At the National Theatre, David Farr’s The U.N. Inspector says it’s freely adapted from Gogol’s Russian satire, but now we can really compare the two. It’s 170 years old, but the original still makes a lot of sharp points without requiring any major updates. Alistair McGowan is on solid form as a penniless nobody who’s mistaken for the Tsarist official sent to check up on a corrupt mayor and his pack of cronies.
The comedy works in a variety of ways. There’s the savage satire of small-town officials using their positions just to feather their own nests; the comedy of watching them frantically sucking up to the wrong man; and the delight as this vain fellow takes their flattery and their desperate bribery in his stride. By the end, the town officials have all been hoist with their own petards; but, Gogol implies, so have we the audience.
Alistair Beaton, who wrote the Blairite political satire Feelgood in 2001, has made a translation that sounds playable and contemporary, rather than working in a load of little ideas of his own. Alistair McGowan seems a little ill at ease onstage, but he compensates by broadening his performance rather than clamming up. It’s the right decision. He sweeps around the stage impressively in a long coat or a dressing gown.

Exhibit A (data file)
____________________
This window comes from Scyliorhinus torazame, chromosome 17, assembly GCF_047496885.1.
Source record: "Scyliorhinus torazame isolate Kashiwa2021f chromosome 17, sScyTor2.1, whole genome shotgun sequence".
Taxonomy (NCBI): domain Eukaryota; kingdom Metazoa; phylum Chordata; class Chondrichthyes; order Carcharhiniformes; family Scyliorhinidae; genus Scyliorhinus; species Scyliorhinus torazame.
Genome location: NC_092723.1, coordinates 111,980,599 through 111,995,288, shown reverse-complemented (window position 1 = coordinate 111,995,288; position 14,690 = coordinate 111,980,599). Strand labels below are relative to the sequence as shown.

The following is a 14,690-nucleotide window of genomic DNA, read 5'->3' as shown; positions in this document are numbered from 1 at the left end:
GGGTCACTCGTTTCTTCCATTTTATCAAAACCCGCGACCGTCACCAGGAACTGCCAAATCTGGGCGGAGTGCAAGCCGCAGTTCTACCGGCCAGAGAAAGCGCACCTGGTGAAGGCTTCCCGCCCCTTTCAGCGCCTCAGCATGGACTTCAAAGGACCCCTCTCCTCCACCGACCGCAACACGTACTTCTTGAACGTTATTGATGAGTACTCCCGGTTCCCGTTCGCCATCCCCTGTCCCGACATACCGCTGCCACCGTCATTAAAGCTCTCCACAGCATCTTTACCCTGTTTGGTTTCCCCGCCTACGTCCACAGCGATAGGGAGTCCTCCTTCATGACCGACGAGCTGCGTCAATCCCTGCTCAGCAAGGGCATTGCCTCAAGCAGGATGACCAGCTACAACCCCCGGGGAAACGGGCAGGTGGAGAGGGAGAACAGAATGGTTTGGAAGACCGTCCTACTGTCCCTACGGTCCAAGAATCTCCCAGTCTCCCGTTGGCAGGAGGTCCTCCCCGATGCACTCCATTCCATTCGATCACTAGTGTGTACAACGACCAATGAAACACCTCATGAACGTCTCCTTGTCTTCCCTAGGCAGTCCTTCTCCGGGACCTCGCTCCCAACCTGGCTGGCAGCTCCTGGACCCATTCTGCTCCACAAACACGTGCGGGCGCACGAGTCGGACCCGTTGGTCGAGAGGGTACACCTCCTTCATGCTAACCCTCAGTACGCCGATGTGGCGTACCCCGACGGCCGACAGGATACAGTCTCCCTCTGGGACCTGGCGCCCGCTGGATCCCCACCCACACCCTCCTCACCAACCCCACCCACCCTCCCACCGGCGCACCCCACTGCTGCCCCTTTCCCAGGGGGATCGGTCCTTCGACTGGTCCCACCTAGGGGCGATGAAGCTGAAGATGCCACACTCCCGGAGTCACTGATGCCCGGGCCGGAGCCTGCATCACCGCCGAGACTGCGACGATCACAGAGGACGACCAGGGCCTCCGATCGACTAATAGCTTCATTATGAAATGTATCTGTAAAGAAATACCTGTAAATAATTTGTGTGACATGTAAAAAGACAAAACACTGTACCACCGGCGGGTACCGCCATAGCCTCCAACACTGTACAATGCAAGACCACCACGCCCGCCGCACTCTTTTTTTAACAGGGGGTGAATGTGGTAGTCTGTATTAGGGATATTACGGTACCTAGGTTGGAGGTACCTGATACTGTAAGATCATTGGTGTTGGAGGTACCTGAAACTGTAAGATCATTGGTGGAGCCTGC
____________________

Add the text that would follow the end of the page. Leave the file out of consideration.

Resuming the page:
The play works fine on its own terms, but every so often (especially towards the end) director Martin Duncan insists on putting in moments of heightened “whoo-whoo!” unreality that trip things up. They’re big but they’re not clever. Apart from these outbursts, Duncan hits the right note of exaggeration for the sleazy officials, who are led by Graham Turner’s shaven-headed thug of a mayor. If only he’d stop turning it up to 11!
The key to the play is a passing remark made by McGowan’s character about the importance of love and respect. It’s because the municipal fraudsters have lost these feelings that they see deceit where there is none, and so they end up ruining their own foul schemes. Tony Blair today might like the bit about respect, but I don’t think he’d enjoy the dramatic picture of politicos who can’t even lie straight in bed.
Written for Teletext.
Copyright © Ian Shuttleworth; all rights reserved.
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